To remind you, here's the quote:
"AK Session is traditional English mild ale. Mild refers to its low hopping rate. Mild is an ale intended to be consumed in quantity, thus the name “session”. AK is thought to stand for “Ale Kyte”, Flemish for “small ale”. This is a tawny colored brew that was a favorite among the farmers and laborers of the West Midlands. The alcohol content is 3.9% abv. This beer is a collaboration between Chris Erickson and Cory Buenning."
The first is pretty obvious: AK is a type of Pale Ale, not Mild. Bloody McMullens, by badging their AK as a Mild for a while they've led many to believe AK = Light Mild. An error repeated in David Sutula's Mild Ale book. It's another example of people not understanding what "mild" meant in the 19th century. As you can see from the table below, in no case is AK described as Mild Ale. The closest is "mild bitter Ale", where mild is clearly referring to the fact that it's unaged. "Bitter" or "Pale Ale" appear in the vast majority of the descriptions.
|Brewery||Place||year||beer||price per barrel (shillings)||price per gallon (pence)|
|Daniell & Co., Donyland Brewery||Colchester||1884||AK||36||12|
|Bedford Brewery||Bedford||1870||AK (a mild bitter Ale, very celebrated)||36||12|
|Hodson & Baverstock, Sun Brewery||Godalming||18??||AK (Pale for Families)||36||12|
|John Bird||Westerfield, Suff.||1883||AK Ale||36||12|
|Shakespeare Brewery||Cambridge||1889||AK Ale|
|Langton & Sons||Thorpe End, Leics||AK Ale|
|George Stibbs, Steam Brwry||Cheltenham||1871||AK Bitter||42||14|
|John Murton||Croydon||1867||AK Bitter Ale||36||12|
|Battersea Park Brewery (S.G. Mason & Co.)||London||1869||AK Bitter Ale||38||12.67|
|Hodges and Ritchie, College Brewery||Brighton||1884||AK Bitter Ale||42||14|
|Walcot Brewery||Bath||1884||AK Bitter Ale||36||12|
|Goodwin Bros.||Newark||1885||AK Bitter Ale||36||12|
|Charrington Nicholl & Co||Colchester||1885||AK Bitter Ale||36||12|
|Roger's||Bristol||1889||AK Bitter Ale||36||12|
|Rogers' Ales||Bristol||1890||AK Bitter Ale||36||12|
|Arnol, Perret & Co||Wickwar, Gloucs||1895||AK Bitter Ale||36||12|
|Henry Collett||Chippenham||1870/90||AK Bitter Ale|
|Adey and White||St. Albans||1884||AK Bitter Beer||36||12|
|Eltham Brewery||Eltham||1874||AK Bitter Dinner Ale||36||12|
|Thomas Gundry||Redhill, Surrey||1878||AK Family Ale||42||14|
|Flower & Sons||Stratford-on-Avon||1890||AK Family Ale||30||10d|
|Northampton Brewery||Northampton||1880||AK Family Pale Ale, a sparkling and agreeable Tonic||36||12|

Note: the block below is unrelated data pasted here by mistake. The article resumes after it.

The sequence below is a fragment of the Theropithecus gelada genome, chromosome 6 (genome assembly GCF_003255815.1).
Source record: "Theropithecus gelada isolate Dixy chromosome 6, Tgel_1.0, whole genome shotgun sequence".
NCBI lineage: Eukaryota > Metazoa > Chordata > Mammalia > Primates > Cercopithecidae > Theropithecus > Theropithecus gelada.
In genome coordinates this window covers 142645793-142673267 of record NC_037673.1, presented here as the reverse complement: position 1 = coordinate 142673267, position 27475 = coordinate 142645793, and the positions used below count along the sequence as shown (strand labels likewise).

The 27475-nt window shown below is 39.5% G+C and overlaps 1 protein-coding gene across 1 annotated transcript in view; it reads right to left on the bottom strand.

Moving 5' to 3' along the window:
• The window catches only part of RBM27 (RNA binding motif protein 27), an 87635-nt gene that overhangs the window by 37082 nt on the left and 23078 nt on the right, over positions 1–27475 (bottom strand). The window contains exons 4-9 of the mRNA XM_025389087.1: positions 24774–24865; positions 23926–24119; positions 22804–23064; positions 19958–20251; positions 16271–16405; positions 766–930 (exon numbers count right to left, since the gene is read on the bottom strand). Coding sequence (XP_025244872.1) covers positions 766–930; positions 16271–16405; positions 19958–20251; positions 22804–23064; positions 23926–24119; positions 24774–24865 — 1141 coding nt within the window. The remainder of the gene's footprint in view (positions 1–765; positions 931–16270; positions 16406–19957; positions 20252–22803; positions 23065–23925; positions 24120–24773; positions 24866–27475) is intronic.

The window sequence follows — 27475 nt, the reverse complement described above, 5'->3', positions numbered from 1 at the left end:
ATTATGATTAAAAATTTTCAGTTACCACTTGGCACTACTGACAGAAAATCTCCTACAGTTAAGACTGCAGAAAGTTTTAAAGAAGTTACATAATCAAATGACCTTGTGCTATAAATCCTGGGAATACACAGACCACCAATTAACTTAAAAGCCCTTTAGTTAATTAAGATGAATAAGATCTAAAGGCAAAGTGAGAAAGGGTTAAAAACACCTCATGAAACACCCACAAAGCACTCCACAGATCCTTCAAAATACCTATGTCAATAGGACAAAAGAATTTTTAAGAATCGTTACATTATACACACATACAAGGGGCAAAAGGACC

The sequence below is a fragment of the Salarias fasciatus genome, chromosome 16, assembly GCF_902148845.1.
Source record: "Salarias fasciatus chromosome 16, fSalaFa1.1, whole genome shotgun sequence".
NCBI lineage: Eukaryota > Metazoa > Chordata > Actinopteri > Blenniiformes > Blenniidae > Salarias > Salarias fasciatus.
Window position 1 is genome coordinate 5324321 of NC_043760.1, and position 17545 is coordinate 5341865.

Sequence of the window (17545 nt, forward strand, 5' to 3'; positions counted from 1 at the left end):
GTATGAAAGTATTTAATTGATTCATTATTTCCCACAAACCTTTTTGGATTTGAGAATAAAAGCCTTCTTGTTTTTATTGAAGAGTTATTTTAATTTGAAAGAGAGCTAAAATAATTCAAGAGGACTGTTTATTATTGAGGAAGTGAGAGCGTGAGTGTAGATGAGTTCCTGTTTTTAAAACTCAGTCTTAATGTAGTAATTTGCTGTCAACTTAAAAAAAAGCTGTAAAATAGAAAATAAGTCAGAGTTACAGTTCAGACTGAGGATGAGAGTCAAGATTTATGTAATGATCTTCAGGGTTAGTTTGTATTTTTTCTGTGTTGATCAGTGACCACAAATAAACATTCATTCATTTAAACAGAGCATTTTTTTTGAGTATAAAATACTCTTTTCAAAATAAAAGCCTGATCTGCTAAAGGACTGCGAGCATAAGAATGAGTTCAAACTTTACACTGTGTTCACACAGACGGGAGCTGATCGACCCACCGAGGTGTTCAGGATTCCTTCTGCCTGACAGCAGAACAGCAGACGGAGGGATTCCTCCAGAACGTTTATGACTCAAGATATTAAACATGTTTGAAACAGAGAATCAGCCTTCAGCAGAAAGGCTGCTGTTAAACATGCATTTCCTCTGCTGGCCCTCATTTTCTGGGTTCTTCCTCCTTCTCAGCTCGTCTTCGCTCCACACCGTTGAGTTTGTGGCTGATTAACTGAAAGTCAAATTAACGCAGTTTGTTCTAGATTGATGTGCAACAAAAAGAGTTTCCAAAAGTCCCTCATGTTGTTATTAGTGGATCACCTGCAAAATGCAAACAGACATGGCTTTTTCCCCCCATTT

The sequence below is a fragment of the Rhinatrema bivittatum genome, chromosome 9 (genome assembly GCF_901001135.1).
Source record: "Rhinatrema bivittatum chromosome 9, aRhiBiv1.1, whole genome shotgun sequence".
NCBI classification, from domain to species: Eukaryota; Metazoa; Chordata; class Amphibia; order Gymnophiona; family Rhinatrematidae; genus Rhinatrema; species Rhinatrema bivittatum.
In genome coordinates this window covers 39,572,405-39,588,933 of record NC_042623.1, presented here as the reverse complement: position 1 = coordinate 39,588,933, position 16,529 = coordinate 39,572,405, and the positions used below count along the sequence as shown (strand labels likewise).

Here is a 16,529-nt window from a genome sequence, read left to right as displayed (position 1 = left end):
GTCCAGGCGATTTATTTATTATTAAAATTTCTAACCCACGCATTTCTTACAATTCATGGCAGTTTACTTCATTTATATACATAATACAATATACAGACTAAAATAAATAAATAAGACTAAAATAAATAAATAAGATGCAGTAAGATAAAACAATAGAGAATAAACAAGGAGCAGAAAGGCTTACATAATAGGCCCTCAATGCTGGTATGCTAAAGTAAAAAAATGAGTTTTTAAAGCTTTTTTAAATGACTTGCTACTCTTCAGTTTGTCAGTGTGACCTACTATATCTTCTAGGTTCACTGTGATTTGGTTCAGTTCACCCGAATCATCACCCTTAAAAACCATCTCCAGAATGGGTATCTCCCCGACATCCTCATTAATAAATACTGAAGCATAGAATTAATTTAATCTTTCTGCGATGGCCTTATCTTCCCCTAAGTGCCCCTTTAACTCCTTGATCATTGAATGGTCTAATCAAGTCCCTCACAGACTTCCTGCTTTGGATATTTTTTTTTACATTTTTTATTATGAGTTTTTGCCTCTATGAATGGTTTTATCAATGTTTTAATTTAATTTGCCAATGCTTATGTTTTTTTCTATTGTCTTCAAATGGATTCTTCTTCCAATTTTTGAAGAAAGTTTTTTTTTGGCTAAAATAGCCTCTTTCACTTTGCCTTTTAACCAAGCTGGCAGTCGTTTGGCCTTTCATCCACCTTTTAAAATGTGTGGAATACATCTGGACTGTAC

|Major Lucas & Co||Northampton||1893||AK Light Amber Ale||36||12|
|Major Lucas||Northampton||1893||AK Light Amber Ale||36||12|
|Waltham Bros.||London||1898||AK Light Biitter Ale||36||12|
|Reffell's Brewery||Bexley, Kent||1888||AK Light Bitter||36||12|
|Ind Coope||Romford||1890||AK Light Bitter||42||14|
|Epping Brewery||Epping||1898||AK Light Bitter||36||12|
|A.E. Druce & Sons, Hans Town Brewery||Chelsea||1855||AK Light Bitter Ale||34||11.33|
|E. Greene & Son||Bury St Edmonds||1887||AK Light Bitter Ale|
|Fuller, Smith & Turner||Chiswick||1893||AK Light Bitter Ale||36||12|
|Humby & Baillie||Stafford||1896||AK Light Dinner Ale||36||12|
|Godsell & Sons||Stroud, Gloucs||1902||AK Light Dinner Ale||36||12|
|Byles & Co||Henley||1876||AK Light Pale Ale||36||12|
|James Hole & co.||Newark||1890||AK Luncheon Ale|
|Leney||Wateringbury||1884||AK Pale Ale||42||14|
|Daniell & Son||Colchester||1894||AK Pale Ale||36||12|
|Wordsley Brewery||Stourbridge||1897||AK similar to above but lighter||36||12|
|Waltham Abbey Brewery||Waltham Abbey||1882||AK Stock Bitter Ale||36||12|
|19th-century price lists|
I've already explained what's wrong about the second sentence: Mild doesn't mean lightly hopped. It means unaged.
There are no real errors in sentence three. But session is a very modern was of describing low-gravity beers. And I've most often seen it associated with Bitter, i.e. Session Bitter.
"AK is thought to stand for “Ale Kyte”, Flemish for “small ale”." Good bit of garbling there. I think they mean "ankel koyt" (though there are many different spellings of koyt: keyte, keut, kuyte). This is Martyn Cornell's theory of the derivation of AK. It doesn't mean small ale, but single Koyt. The standard form of Koyt as opposed to double Koyt. Personally, I don't believe this theory for a minute. There's a couple of hundred years gap between Flemish brewers settling in England an the name AK appearing. But that's another argument
"a tawny colored brew". I'm not sure what colour they mean with that description. But it sounds darker than the pale colour of AK.
"a favorite among the farmers and laborers of the West Midlands" Er, no. AK was mostly brewed in the South. As the map below shows. I can only see three that could possible be describes as West Midlands: Stafford, Stourbridges and Stratford. I think they're getting confused with Dark Mild, which still retains some popularity around Birmingham.
View AK distribution in a larger map
Note that Newark is the most northerly outpost of AK.
I'll make no comment about the ABV. It seems about right for a Light Bitter.
Give yourself a pat on the back if you spotted them all.